• 11 David1 12/22/10 at 1:46 pm

    Barbara,

    A politely written letter requesting Prior Written Notice for the classification change is a fair request in this sort of situation. http://idea.ed.gov/download/modelform2_Prior_Written_Notice.pdf

    When we thought like victims of a failed system, we experienced results of a victim. Once we read From Emotions to Advocacy and began to apply the strategies to our advocacy, we began to experience the results that we ultimately wanted.

    I know what it is to think, “you don’t know my situation and that our district is more difficult to deal with than most”. While they are difficult to deal with, most are the same.

    Attorneys who represent students are VERY difficult to find. Even if you can find and afford them, at some point, our kid’s advocacy will eventy be up to us as well as them at some point.
    Parents are their child’s best advocate for many reasons.

    Good Luck!

  • 12 Barbara 12/22/10 at 9:24 am

    Corruption appears to run rampant in Special Education. The laws on the books is an absolute joke! What is the point of having laws if they can’t be upheld? The public attorney I sought out gave every indication of being a champion for student rights. In fact, she has a grandchild with Autism! At the very least, there should be some professional decency for her to contact me with any lame excuse for dropping off the radar completely. She had me and my husband jump through hoops and we did so dutifully. Bascially, she lead us on like Lucy with the football in Charlie Brown. Still I have proof the district dropped PDD-NOS unilaterally off my son’s IEP. I worry how this will impact him in the near future so I must act before something negative happens. I do not trust the school district or the system

  • 13 David1 12/21/10 at 2:29 pm

    We were able to negotiate educational services or our child without going due process.

    As parents, we assumed that the negotiation for services would be played on a level playing field. While the negotiation process is not a cake walk, a positive outcome can be reached without due process.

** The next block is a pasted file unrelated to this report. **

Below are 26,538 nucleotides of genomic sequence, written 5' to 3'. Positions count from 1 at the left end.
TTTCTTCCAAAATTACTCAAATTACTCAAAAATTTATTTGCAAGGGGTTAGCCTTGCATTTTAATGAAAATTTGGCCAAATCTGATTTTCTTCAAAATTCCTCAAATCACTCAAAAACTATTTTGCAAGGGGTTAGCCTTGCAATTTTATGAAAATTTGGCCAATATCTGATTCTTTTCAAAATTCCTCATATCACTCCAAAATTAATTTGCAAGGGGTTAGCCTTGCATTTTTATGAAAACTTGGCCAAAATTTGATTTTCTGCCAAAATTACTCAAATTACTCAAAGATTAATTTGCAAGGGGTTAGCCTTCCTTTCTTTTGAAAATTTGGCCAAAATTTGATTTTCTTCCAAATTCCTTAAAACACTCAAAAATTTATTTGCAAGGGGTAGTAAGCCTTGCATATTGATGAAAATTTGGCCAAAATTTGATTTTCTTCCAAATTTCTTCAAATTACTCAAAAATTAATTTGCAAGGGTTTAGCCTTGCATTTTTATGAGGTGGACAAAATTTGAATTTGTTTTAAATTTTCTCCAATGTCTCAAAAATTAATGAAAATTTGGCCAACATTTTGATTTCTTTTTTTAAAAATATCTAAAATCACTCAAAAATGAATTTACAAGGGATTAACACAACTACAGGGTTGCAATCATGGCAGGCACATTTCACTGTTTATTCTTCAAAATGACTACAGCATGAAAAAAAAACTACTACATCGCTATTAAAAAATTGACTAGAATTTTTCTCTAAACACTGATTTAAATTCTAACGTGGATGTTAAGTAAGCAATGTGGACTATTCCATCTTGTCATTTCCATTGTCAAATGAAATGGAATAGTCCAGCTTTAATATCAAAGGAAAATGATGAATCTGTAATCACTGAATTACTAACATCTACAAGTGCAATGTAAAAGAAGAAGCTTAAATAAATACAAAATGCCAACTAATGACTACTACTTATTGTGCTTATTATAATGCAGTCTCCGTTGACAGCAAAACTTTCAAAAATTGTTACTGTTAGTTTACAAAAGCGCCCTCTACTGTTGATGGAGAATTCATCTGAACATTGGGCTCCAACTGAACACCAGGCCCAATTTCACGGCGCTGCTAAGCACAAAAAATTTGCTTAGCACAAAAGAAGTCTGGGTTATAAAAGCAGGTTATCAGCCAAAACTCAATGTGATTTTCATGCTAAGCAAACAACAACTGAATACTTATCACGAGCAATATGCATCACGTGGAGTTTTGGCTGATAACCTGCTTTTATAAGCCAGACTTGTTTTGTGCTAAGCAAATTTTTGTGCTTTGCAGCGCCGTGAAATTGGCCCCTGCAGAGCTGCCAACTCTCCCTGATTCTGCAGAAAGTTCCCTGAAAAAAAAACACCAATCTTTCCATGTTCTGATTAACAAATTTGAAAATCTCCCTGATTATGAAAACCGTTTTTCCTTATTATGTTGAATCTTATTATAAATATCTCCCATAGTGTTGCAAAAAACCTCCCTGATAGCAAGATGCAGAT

Our experience was that documentation and recorded IEP meetings meant very little. The SPED Director requested on tape and in front of our attorney., that we withdraw my child and denied making the request weeks later.

    If this is done in my face, imagine what documentation would be falsified in preparation for due process..

    School attorney’s are guranteed payment even though our kids are not guaranteed educational services.

    There is no incentive to correct the corruption that parents WILL be faced with in a due process hearing.

  • 14 Theodore 12/21/10 at 1:02 am

    Make copies of everything, backup drives and check the background of your lawyer. Always seek to settle if possible because you never know what the judge or jury will find.

  • 15 Barbara 12/20/10 at 3:41 pm

    I have a dilemma. I sought the advice and assistance from an attorney through the state funded legal services agency in my county. The attorney gave every indication she was taking my case and preparing for due processing. I sent everything to her including 3 audio recorded IEP meetings and provided a great deal of compelling evidence. In the interim, the school district unilaterally dropped the PDD-NOS under special alerts after I requested the IEP classification change from OHI to Autism. The district refuses to comply. My problem is after giving all the documentation to the attorney, she refuses to return my phone calls or emails. My last correspondence with her is that she was drafting the due processing forms and that was it. It has been 19 days since the last time I was able to connect with her. I don’t know what to do.